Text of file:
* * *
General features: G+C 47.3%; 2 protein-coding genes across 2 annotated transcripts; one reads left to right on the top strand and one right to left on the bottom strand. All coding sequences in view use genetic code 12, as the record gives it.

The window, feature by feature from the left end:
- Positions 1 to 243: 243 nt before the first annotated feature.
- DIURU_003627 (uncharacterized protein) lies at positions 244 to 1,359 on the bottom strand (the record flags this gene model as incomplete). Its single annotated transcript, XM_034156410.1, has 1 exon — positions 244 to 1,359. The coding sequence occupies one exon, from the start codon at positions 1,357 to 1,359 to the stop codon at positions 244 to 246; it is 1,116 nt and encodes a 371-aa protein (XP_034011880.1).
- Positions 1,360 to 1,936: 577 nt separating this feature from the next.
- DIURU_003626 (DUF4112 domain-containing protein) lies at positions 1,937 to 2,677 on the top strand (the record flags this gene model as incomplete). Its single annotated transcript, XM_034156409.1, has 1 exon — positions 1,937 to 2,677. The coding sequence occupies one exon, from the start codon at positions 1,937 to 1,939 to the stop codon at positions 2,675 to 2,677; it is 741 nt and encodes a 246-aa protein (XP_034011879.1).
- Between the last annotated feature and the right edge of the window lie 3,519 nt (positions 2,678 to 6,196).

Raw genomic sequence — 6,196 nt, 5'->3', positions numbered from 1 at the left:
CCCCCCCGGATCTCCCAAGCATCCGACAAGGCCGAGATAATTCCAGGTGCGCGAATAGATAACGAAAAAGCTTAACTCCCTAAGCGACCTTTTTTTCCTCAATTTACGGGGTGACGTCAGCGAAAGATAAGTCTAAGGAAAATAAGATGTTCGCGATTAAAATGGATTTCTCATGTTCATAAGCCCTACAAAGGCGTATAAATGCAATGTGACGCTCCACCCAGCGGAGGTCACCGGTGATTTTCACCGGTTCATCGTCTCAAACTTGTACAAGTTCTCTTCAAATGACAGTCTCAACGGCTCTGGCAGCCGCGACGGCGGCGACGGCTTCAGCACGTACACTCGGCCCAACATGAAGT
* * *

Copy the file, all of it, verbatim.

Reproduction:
General features: G+C 47.3%; 2 protein-coding genes across 2 annotated transcripts; one reads left to right on the top strand and one right to left on the bottom strand. All coding sequences in view use genetic code 12, as the record gives it.

The window, feature by feature from the left end:
- Positions 1 to 243: 243 nt before the first annotated feature.
- DIURU_003627 (uncharacterized protein) lies at positions 244 to 1,359 on the bottom strand (the record flags this gene model as incomplete). Its single annotated transcript, XM_034156410.1, has 1 exon — positions 244 to 1,359. The coding sequence occupies one exon, from the start codon at positions 1,357 to 1,359 to the stop codon at positions 244 to 246; it is 1,116 nt and encodes a 371-aa protein (XP_034011880.1).
- Positions 1,360 to 1,936: 577 nt separating this feature from the next.
- DIURU_003626 (DUF4112 domain-containing protein) lies at positions 1,937 to 2,677 on the top strand (the record flags this gene model as incomplete). Its single annotated transcript, XM_034156409.1, has 1 exon — positions 1,937 to 2,677. The coding sequence occupies one exon, from the start codon at positions 1,937 to 1,939 to the stop codon at positions 2,675 to 2,677; it is 741 nt and encodes a 246-aa protein (XP_034011879.1).
- Between the last annotated feature and the right edge of the window lie 3,519 nt (positions 2,678 to 6,196).

Raw genomic sequence — 6,196 nt, 5'->3', positions numbered from 1 at the left:
CCCCCCCGGATCTCCCAAGCATCCGACAAGGCCGAGATAATTCCAGGTGCGCGAATAGATAACGAAAAAGCTTAACTCCCTAAGCGACCTTTTTTTCCTCAATTTACGGGGTGACGTCAGCGAAAGATAAGTCTAAGGAAAATAAGATGTTCGCGATTAAAATGGATTTCTCATGTTCATAAGCCCTACAAAGGCGTATAAATGCAATGTGACGCTCCACCCAGCGGAGGTCACCGGTGATTTTCACCGGTTCATCGTCTCAAACTTGTACAAGTTCTCTTCAAATGACAGTCTCAACGGCTCTGGCAGCCGCGACGGCGGCGACGGCTTCAGCACGTACACTCGGCCCAACATGAAGT